You recently presented via WW2 Treasure Hunters the story of a Boulton Paul Defiant. Tell us a bit more on this, the human stories behind it and what were your feelings when you found out the details?
The recovery of the Boulton Paul Defiant in Season 2 was a change to our previous digs in that we concentrated on specific sites, rather than one specific item.
We decided to show the valuable work that some of the aircraft recovery teams do around the world, recovering aircraft lost during the conflict.
The Boulton Paul Defiant was an aircraft that, during the day, could not match those sent against it, but in the dark of night, came into its own. It showed itself to be a fantastic night fighter and we decided to tell the story of the aircraft and the men that flew in them. Indeed, the story of the two men who flew the aircraft being recovered, Sandy Ballantine and Chris McTaggart.
We learned out the plan to recover the aircraft from one of the group leaders, Gareth Jones. We soon realised that this was a great story as, not only did both men survive the crash, but we also had access to all the records of the incident and numerous other historical documents.
Many of these came from the daughter of the pilot, Christine Ballantine, who was planning to fly over from her home in Canada to witness the recovery.
How relevant are the lessons of WW2 today? Do you see any similarities and what your key message be?
The challenge for the world today, is how we ensure another conflict on the scale of WW2 doesn’t occur. The main part of this challenge is simply that memories are fading.
Facts about the conflict are all well and good, but the first hand stories from the people involved will be lost in the next 10 to 15 years, as the last veteran passes away. We are then left with only written records. Without these first hand accounts, and the obvious horror seen in the faces of the people recounting the stories, who were actually there, the written records become mere facts, with no emotional element.
Even now I see the younger generation expressing views that glorify war. Many young people see it as an honourable and heroic thing to be part of, as well as something that is almost ‘a good thing’.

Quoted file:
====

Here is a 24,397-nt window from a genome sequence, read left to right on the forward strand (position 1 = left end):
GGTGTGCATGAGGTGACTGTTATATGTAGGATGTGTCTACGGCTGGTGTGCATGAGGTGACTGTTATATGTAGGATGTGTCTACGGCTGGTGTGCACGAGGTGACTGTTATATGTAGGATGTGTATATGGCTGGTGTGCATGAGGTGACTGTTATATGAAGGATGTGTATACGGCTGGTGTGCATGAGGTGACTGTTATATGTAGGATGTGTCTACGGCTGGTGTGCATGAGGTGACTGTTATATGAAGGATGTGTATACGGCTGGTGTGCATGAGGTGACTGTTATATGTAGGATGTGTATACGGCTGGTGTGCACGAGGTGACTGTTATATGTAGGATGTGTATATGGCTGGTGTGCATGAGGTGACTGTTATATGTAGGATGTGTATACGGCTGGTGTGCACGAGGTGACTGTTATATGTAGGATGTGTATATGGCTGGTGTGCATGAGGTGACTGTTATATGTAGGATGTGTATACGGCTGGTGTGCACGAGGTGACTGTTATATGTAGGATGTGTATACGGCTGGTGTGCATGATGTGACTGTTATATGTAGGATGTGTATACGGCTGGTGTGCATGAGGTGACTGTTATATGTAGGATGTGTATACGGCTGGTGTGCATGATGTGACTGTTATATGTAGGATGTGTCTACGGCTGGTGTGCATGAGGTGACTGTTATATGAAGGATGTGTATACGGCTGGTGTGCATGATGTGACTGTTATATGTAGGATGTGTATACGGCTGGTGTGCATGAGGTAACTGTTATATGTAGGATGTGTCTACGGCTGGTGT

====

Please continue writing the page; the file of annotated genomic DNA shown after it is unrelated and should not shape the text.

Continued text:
This is down to the fading of memories, and the subsequent downplaying of the true horrors of war. This is why it is so important to keep telling the kinds of stories we do in WW2 Treasure Hunters, to keep the memory alive. Without that memory, the risk of a future global conflict will increase.
The key message we try to get across is that war is horrific. Death and destruction is not just limited to a narrow strip of land, it is all encompassing, reaching even the most remote of regions.
War isn’t about a few battles where soldiers die painlessly and quickly, fighting over a patch of land well away from where you live. It’s about the suffering of entire populations, and horrific deaths of people all over the land. Deaths that involve incredible pain and suffering.
When doing talks at schools and other meetings, I almost always quote the following from William Tecumseh Sherman, Commanding General of the U.S. Army from 1869 to 1883, given to a graduating class of the Michigan Military Academy (19th June 1879);
‘I’ve been where you are now and I know just how you feel. It’s entirely natural that there should beat in the breast of every one of you a hope and desire that some day you can use the skill you have acquired here. Suppress it! You don’t know the horrible aspects of war. I’ve been through two wars and I know. I’ve seen cities and homes in ashes. I’ve seen thousands of men lying on the ground, their dead faces looking up at the skies. I tell you, war is Hell!’
Making the connection between a WW2 object and the human story behind it, is quite fascinating. War is not just about numbers and inanimate objects, but mostly about the human stories behind them. What is the most striking personal story you managed to decipher?
I think the most striking personal story we have managed to decipher is that of Gilbert Dawe. During filming for season one of WW2 Treasure Hunters, we recovered a spoon from RAF Duxford, on which was stamped a service number. This turned out to belong to a man who had been lost to history.
A test pilot qualified to fly virtually every combat aircraft type flown by the RAF during WW2, yet he was totally unheard of. He had been awarded the Air Force Cross (for gallantry, but not in the face of the enemy), and had been responsible for the testing and delivery of thousands of front line combat aircraft to numerous airbases across the UK.
Not only that, he flew in aircraft that had been badly damaged and then repaired, (a terribly dangerous job!), to ensure they were fit to be passed back in to active service. It was a great honour and privilege to take this spoon back to his two sons, and let them have a little piece of history relating to their father’s heroic, but forgotten, deeds during WW2.